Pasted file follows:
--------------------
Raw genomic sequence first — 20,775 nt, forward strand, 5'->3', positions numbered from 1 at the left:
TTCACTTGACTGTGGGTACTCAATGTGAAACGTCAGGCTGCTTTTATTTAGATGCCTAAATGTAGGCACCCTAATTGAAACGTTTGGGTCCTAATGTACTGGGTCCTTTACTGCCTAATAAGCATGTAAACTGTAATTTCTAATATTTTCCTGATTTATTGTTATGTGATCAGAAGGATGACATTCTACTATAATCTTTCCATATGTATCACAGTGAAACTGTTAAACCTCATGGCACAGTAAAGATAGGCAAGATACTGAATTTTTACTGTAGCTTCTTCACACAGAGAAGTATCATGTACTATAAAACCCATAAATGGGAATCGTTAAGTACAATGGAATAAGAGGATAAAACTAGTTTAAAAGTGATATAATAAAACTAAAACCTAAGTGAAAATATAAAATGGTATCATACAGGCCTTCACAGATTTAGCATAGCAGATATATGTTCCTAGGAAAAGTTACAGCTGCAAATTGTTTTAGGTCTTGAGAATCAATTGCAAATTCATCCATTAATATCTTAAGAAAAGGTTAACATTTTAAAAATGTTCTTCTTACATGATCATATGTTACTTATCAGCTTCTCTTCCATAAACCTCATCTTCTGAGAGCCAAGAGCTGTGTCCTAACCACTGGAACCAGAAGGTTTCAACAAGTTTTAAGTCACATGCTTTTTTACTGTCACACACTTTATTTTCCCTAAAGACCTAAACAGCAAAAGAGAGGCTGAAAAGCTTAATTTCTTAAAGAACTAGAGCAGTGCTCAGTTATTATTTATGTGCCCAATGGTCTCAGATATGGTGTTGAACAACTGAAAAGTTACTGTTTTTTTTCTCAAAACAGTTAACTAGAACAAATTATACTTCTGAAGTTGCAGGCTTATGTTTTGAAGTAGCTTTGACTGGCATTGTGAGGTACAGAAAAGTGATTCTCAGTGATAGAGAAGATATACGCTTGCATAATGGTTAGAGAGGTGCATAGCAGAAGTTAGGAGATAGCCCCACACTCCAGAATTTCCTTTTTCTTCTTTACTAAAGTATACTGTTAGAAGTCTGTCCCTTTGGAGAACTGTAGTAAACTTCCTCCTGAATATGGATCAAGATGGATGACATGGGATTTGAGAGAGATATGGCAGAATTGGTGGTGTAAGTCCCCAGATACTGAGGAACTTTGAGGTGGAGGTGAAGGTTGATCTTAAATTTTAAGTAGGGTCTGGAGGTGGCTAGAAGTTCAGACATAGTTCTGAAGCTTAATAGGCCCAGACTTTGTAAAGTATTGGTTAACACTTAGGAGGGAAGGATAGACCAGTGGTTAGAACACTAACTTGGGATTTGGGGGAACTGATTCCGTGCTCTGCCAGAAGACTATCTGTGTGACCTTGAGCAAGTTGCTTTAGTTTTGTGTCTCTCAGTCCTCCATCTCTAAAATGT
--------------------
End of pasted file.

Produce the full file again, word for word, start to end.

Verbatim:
Raw genomic sequence first — 20,775 nt, forward strand, 5'->3', positions numbered from 1 at the left:
TTCACTTGACTGTGGGTACTCAATGTGAAACGTCAGGCTGCTTTTATTTAGATGCCTAAATGTAGGCACCCTAATTGAAACGTTTGGGTCCTAATGTACTGGGTCCTTTACTGCCTAATAAGCATGTAAACTGTAATTTCTAATATTTTCCTGATTTATTGTTATGTGATCAGAAGGATGACATTCTACTATAATCTTTCCATATGTATCACAGTGAAACTGTTAAACCTCATGGCACAGTAAAGATAGGCAAGATACTGAATTTTTACTGTAGCTTCTTCACACAGAGAAGTATCATGTACTATAAAACCCATAAATGGGAATCGTTAAGTACAATGGAATAAGAGGATAAAACTAGTTTAAAAGTGATATAATAAAACTAAAACCTAAGTGAAAATATAAAATGGTATCATACAGGCCTTCACAGATTTAGCATAGCAGATATATGTTCCTAGGAAAAGTTACAGCTGCAAATTGTTTTAGGTCTTGAGAATCAATTGCAAATTCATCCATTAATATCTTAAGAAAAGGTTAACATTTTAAAAATGTTCTTCTTACATGATCATATGTTACTTATCAGCTTCTCTTCCATAAACCTCATCTTCTGAGAGCCAAGAGCTGTGTCCTAACCACTGGAACCAGAAGGTTTCAACAAGTTTTAAGTCACATGCTTTTTTACTGTCACACACTTTATTTTCCCTAAAGACCTAAACAGCAAAAGAGAGGCTGAAAAGCTTAATTTCTTAAAGAACTAGAGCAGTGCTCAGTTATTATTTATGTGCCCAATGGTCTCAGATATGGTGTTGAACAACTGAAAAGTTACTGTTTTTTTTCTCAAAACAGTTAACTAGAACAAATTATACTTCTGAAGTTGCAGGCTTATGTTTTGAAGTAGCTTTGACTGGCATTGTGAGGTACAGAAAAGTGATTCTCAGTGATAGAGAAGATATACGCTTGCATAATGGTTAGAGAGGTGCATAGCAGAAGTTAGGAGATAGCCCCACACTCCAGAATTTCCTTTTTCTTCTTTACTAAAGTATACTGTTAGAAGTCTGTCCCTTTGGAGAACTGTAGTAAACTTCCTCCTGAATATGGATCAAGATGGATGACATGGGATTTGAGAGAGATATGGCAGAATTGGTGGTGTAAGTCCCCAGATACTGAGGAACTTTGAGGTGGAGGTGAAGGTTGATCTTAAATTTTAAGTAGGGTCTGGAGGTGGCTAGAAGTTCAGACATAGTTCTGAAGCTTAATAGGCCCAGACTTTGTAAAGTATTGGTTAACACTTAGGAGGGAAGGATAGACCAGTGGTTAGAACACTAACTTGGGATTTGGGGGAACTGATTCCGTGCTCTGCCAGAAGACTATCTGTGTGACCTTGAGCAAGTTGCTTTAGTTTTGTGTCTCTCAGTCCTCCATCTCTAAAATGT